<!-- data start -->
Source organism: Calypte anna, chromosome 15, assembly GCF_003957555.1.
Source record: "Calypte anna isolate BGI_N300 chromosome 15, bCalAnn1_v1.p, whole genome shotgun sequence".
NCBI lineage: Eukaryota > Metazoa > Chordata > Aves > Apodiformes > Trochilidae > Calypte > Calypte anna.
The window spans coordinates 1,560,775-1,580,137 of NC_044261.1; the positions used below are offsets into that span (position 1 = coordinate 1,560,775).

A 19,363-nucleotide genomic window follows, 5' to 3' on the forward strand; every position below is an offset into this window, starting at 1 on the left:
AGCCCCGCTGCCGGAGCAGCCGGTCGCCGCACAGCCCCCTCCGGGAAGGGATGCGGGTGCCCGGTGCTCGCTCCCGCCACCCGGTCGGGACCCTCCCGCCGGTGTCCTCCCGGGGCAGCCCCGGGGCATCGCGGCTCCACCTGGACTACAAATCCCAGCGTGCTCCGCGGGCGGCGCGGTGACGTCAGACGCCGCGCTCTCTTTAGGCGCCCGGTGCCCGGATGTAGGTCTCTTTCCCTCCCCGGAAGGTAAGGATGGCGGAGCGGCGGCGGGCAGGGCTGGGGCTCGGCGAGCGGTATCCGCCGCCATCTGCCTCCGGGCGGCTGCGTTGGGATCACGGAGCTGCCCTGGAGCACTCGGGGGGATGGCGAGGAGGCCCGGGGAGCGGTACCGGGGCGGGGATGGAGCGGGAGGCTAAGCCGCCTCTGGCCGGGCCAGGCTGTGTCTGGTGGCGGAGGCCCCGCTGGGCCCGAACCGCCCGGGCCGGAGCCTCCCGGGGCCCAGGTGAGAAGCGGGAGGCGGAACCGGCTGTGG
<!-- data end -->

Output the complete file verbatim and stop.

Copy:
Source organism: Calypte anna, chromosome 15, assembly GCF_003957555.1.
Source record: "Calypte anna isolate BGI_N300 chromosome 15, bCalAnn1_v1.p, whole genome shotgun sequence".
NCBI lineage: Eukaryota > Metazoa > Chordata > Aves > Apodiformes > Trochilidae > Calypte > Calypte anna.
The window spans coordinates 1,560,775-1,580,137 of NC_044261.1; the positions used below are offsets into that span (position 1 = coordinate 1,560,775).

A 19,363-nucleotide genomic window follows, 5' to 3' on the forward strand; every position below is an offset into this window, starting at 1 on the left:
AGCCCCGCTGCCGGAGCAGCCGGTCGCCGCACAGCCCCCTCCGGGAAGGGATGCGGGTGCCCGGTGCTCGCTCCCGCCACCCGGTCGGGACCCTCCCGCCGGTGTCCTCCCGGGGCAGCCCCGGGGCATCGCGGCTCCACCTGGACTACAAATCCCAGCGTGCTCCGCGGGCGGCGCGGTGACGTCAGACGCCGCGCTCTCTTTAGGCGCCCGGTGCCCGGATGTAGGTCTCTTTCCCTCCCCGGAAGGTAAGGATGGCGGAGCGGCGGCGGGCAGGGCTGGGGCTCGGCGAGCGGTATCCGCCGCCATCTGCCTCCGGGCGGCTGCGTTGGGATCACGGAGCTGCCCTGGAGCACTCGGGGGGATGGCGAGGAGGCCCGGGGAGCGGTACCGGGGCGGGGATGGAGCGGGAGGCTAAGCCGCCTCTGGCCGGGCCAGGCTGTGTCTGGTGGCGGAGGCCCCGCTGGGCCCGAACCGCCCGGGCCGGAGCCTCCCGGGGCCCAGGTGAGAAGCGGGAGGCGGAACCGGCTGTGG